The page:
If your hands, feet and head are cold, your core is probably not warm enough. Warm waterproof gloves are a must. I find that fleece-lined neoprene gloves work best (see SK review, June 2001). Make sure the seams are glued and watertight. Good neoprene gloves are expensive and can also wear quickly, but they are reparable. I take two pairs on each outing and alternate them throughout the day as one pair gets damp, usually every two to four hours. At home, I test for leaks regularly and repair them as needed with Aquaseal neoprene sealant.
Even with perfect gloves, your hands will eventually become humid, either from water infiltrating the wrist areaor from perspiration. Your hands are very vulnerable to low temperatures. Cold and humidity can affect tendons and finger articulations, making them stiff and painful for several hours after paddling. According to professional divers working on the maintenance of a low-temperature aquarium in Montreal, frequent and repeated exposure of the hands to cold water can lead to arthritis. Do not wear damp gloves for too long. Your hands will thank you for frequent glove changes.
Another good practice to adopt is to wiggle your fingers while paddling, which will keep them loose and keep your blood circulating. Use very light pressure when pushing the paddle shaft so you can wiggle your fingers at the same time. The increased blood circulation in your hands will keep them warm.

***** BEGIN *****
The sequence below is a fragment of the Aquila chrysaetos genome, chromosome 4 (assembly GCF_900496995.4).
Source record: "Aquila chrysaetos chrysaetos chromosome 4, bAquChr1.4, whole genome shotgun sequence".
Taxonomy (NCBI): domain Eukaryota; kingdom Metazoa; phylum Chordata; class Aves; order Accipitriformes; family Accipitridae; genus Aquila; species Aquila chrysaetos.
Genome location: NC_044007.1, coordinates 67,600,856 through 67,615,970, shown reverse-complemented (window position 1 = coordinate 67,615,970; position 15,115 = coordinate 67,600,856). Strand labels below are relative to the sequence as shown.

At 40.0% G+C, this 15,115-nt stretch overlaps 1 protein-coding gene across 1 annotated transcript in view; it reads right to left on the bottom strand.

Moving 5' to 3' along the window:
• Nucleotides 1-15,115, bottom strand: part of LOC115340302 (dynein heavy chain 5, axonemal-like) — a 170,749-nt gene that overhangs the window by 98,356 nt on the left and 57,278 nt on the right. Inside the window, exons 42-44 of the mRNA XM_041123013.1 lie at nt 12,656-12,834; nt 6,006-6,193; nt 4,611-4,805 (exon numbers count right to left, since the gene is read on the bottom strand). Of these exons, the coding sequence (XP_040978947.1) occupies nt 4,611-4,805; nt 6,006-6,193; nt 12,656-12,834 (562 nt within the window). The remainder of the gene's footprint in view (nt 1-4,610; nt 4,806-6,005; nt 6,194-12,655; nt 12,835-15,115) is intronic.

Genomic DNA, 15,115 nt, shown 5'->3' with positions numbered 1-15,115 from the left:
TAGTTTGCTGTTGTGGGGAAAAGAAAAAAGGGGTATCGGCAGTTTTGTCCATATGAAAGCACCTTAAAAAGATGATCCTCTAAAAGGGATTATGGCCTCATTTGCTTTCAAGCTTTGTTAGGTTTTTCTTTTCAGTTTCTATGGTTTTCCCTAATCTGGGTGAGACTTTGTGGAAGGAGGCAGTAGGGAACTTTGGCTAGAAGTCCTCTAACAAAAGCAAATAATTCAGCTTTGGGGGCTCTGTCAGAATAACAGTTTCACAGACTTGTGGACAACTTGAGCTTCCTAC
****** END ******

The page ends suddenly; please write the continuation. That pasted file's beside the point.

Neoprene boots and wool socks keep feet warm and dry. I use neoprene mukluks and find them to be very warm. Allowing wiggle space for your toes is very important. A common mistake is to wear boots that are too tight, which hinders blood circulation and causes cold feet even if your core temperature is ideal. The same is true with too-tight gloves.
A skull cap will keep your head warm. Properly adjusted, it will even prevent water from entering your ears during immersion. I use a neoprene shell lined with Lycra fleece that fits snugly around my face. Finally, a scarf or facemask is nice if the wind is blowing. The mountaineering-style neoprene facemask covers from the nose down and secures around the neck, protecting it as well. Under some conditions, small splashes and wind can cause blisters on your face quicker than you can say “freeze!” A good facemask will let you fully enjoy the beauty of a snowstorm from an unusual setting. Are we warm enough now?